Mad Skills

Sorry for the lack of updates lately, we’ve been working on Prisonscape a lot in last few weeks, but this has been mostly on optimizing the code, creating new graphics and writing the story line and jobs. I’m very excited of some of the stuff we’ve come up lately. We came up with a battle system that has something original and also something borrowed from great older games. We also developed a skill system where the player can train skills that you usually need in a prison environment, and of course some extra skills that might come up handy later in the game.

Skills have different levels, so for example Fighting 2 comes after Fighting 1 and so on. Each skill is learned once you meet the training point requirements of that particular skill. Each week you get a certain amount of training points based on your basic statistics (Strength, Agility & Intelligence). Some skills (for example Fighting) require multiple statistics, and in these cases the lowest score is used (the lower score is slowing your training down). Some inmates can train you which gives you a small boost to your training points. Of course the best way to train is to practice the skill in a real-life situation, so if you want to be an effective fighter you have to fight a lot.

Here’s an example:

The player wants to train Fighting 1 which gives him some new attack and defense modes. Fighting 1 requires 500 training points (arbitrary value) and the character has a Strength value of 40 and Agility value of 45. We use the lower value for determining the weekly training points, which is 40 in this case. For two weeks he practices on his own and gets 80 training points towards getting to his goal. He gets into a fight, and gets 40 from it in addition to the weekly training points (40). He now has gathered 160 training points after three weeks. After this he finds a trainer, who gives him a multiplier of 1,5 to his weekly training points. It would take 6 more weeks to get Fighting to level 1. These numbers are of course arbitrary and will be subject to heavy tweaking and testing, but this is the basic mechanism of training skills in Prisonscape.

Here are some skills that we’re planning on putting into the game:

  • Reading / Writing
  • Fighting
  • Intimidation
  • Persuasion
  • Electronics
  • Computers
  • Pickpocketing
  • Lockpicking

We also got some new areas done with David and Tuomas has been working hard on the battle system. On the next blog post about game mechanics I will hopefully give a comprehensive look on that.

Engine work, part 1

As Pekka mentioned in the last post, I have been working on the engine features for the last month. I basically rewrote the game loop and collision detection system from scratch because the earlier versions weren’t cutting it.

I noticed how the animation was not smooth at all and tracked the issue to bad game loop design. After identifying the problem, I spent a good amount of time researching on how to build a proper game loop. I guess every programmer will eventually end up reading the ‘Fix Your Timestep!’ article by Glenn Fiedler. He does a fantastic job of going through different game loop implementations and explaining why they work or don’t work. You can read the article here. Long story short, I implemented a version of the semi-fixed timestep game loop and it’s working nicely!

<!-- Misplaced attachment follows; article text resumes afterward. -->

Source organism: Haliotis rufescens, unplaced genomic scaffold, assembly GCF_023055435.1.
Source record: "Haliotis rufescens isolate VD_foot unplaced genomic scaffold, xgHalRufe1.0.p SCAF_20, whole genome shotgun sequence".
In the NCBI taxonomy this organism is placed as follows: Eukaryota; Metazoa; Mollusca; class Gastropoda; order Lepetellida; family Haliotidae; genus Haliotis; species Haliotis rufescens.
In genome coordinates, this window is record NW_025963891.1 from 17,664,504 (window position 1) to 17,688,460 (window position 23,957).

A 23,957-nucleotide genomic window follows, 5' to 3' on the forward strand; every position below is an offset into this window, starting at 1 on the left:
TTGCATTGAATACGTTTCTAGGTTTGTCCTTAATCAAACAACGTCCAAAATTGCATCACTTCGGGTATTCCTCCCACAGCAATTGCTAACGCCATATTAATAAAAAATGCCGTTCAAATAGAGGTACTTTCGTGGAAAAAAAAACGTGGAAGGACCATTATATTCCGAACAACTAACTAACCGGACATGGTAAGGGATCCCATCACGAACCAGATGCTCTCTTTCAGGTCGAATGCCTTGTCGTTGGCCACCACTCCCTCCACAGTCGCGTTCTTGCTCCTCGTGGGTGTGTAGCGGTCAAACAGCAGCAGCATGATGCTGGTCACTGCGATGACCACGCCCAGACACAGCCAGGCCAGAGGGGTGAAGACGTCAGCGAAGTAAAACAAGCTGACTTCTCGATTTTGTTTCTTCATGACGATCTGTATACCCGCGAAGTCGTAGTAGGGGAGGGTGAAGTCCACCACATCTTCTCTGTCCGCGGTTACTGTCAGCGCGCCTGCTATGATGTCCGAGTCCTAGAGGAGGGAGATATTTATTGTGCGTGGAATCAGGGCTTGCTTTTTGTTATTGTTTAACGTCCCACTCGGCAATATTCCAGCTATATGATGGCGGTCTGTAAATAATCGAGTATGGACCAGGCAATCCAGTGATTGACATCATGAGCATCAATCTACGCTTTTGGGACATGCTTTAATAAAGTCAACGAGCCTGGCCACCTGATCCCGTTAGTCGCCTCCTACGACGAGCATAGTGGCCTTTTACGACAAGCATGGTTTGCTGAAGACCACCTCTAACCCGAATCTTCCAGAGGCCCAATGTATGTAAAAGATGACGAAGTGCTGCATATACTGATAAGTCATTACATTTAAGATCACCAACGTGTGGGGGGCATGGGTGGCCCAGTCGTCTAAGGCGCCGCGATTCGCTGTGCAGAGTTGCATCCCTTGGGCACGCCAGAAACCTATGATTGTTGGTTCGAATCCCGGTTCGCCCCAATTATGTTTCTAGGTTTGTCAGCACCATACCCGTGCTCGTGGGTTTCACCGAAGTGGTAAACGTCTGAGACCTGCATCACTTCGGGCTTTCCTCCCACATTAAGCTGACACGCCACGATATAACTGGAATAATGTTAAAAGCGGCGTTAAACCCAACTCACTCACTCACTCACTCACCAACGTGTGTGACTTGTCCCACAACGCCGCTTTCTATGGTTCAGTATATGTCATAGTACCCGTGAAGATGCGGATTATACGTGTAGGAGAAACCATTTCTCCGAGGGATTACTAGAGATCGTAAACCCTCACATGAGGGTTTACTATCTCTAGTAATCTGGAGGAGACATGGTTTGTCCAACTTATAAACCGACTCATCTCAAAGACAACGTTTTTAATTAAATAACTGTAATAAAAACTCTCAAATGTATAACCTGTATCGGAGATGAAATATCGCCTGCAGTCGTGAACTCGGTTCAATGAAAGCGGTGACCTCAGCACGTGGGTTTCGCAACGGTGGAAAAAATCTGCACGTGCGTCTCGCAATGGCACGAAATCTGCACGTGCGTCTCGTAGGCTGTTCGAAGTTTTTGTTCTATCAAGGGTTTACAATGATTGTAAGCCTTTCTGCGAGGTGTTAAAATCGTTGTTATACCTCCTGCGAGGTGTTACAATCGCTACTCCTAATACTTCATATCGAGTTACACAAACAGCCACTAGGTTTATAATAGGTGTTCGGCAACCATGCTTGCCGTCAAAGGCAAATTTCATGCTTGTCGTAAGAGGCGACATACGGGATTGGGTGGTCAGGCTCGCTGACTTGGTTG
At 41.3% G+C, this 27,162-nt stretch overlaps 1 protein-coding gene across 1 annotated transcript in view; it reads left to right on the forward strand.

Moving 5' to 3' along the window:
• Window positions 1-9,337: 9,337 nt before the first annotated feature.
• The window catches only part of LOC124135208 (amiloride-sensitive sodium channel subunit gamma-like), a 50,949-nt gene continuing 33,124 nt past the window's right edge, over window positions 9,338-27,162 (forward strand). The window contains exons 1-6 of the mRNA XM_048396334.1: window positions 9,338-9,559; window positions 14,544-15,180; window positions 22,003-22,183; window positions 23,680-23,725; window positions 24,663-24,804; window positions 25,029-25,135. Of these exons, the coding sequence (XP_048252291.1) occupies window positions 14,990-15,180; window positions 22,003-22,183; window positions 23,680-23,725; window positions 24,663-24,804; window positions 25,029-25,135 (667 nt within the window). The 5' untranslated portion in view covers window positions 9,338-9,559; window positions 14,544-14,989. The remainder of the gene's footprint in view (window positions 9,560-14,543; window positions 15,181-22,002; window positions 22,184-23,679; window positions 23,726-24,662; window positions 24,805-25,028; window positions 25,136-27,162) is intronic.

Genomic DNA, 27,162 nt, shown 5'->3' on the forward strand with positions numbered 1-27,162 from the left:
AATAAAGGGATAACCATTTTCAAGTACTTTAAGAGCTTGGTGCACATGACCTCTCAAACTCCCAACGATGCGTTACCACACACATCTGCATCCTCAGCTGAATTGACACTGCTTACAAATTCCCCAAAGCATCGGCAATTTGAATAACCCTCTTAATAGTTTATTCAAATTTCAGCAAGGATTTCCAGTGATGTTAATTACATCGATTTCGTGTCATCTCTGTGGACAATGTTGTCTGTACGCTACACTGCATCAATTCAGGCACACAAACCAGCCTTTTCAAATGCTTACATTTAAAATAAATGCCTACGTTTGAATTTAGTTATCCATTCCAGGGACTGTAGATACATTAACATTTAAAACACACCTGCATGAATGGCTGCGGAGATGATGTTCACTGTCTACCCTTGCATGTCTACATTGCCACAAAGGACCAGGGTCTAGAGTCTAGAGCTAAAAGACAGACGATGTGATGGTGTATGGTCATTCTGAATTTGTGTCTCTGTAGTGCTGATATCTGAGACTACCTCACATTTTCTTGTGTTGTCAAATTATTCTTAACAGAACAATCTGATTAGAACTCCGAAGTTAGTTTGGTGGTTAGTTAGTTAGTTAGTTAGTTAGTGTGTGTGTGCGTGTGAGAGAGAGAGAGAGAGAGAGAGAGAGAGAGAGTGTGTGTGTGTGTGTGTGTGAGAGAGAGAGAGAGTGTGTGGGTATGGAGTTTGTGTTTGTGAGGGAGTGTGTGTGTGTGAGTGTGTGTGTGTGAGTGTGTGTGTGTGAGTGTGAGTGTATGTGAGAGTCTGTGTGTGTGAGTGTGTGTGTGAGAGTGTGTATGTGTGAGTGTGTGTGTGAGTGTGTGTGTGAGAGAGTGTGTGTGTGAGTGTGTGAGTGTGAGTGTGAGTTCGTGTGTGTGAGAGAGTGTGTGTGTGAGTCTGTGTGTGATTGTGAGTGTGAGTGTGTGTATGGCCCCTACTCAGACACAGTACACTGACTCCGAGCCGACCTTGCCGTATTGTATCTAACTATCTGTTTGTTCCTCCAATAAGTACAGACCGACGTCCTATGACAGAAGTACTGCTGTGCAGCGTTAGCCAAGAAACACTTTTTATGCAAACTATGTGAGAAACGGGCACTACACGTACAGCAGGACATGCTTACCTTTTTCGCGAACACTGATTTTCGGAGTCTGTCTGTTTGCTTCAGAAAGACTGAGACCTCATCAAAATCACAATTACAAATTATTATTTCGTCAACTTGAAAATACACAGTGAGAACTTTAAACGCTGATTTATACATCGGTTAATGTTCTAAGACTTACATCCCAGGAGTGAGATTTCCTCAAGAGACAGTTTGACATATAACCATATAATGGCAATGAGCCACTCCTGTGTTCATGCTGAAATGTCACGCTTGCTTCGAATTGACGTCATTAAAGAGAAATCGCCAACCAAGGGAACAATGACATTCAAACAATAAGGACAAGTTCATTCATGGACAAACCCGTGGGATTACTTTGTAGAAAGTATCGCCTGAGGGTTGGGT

Next up was fixing the collision detection system. The earlier version worked fine, but things started to go south when I implemented partial collisions in the game. The partial collisions allow us to define regions of a tile which are not accessible, instead of blocking the whole tile. For example, we can create walls the player can walk right next to, giving the game a sense of depth. Because I didn’t refactor the old collision detection system properly, weird glitches and bugs started appearing when new tiles with partial collisions were created.

What followed was an exercise in rewriting the collision detection system again and again. I have to admit it was really frustrating when you thought you were about to nail an implemention only to realize it would crap out in certain special cases. I could sense when a certain version of the system wasn’t going to work because I started adding a lot of special cases in the code. And sure enough, the special cases were not tight enough and the system would break.

For example, one of the older versions looked like this.


Separate external lines

The problem with this system was that the player would get stuck at the edges between the tiles. I tried working around this issue in several ways but all of them ended up breaking the collision detection system in some way or another. Finally, I found out that the way to handle this issue is to collapse all the external edges into combined lines. This fixed the ‘getting stuck’ issue nicely. Having this implementation also enables you to have arbitrary sized shapes in your engine (like we have with different sizes of rectangles). You can see the new collision lines below.


Collapsed external lines

Here’s the algorithm I came up with:

Loading the level

* First find all the external edges in the tiles
* Then sort the edges into horizontal and vertical edges (we only have rectangles in the game)
* Detect adjacent edges by comparing their start or end point. If the edges are combined, keep the combined line and remove the lines you just compared.


* Collide the player rectangle(s) against the lines
* Detect if the lines have a corner point and if the player needs to resolve a corner collision
* Resolve collisions, adjust the player’s x or y position back to the previous position

This is just a high level view of the algorithm, but I think it illustrates how the collision detection works in general.

Anyways, I guess that’s enough of tech stuff for now. Next up, I’ll start reworking the battle system. Until next time, stay classy San Diego!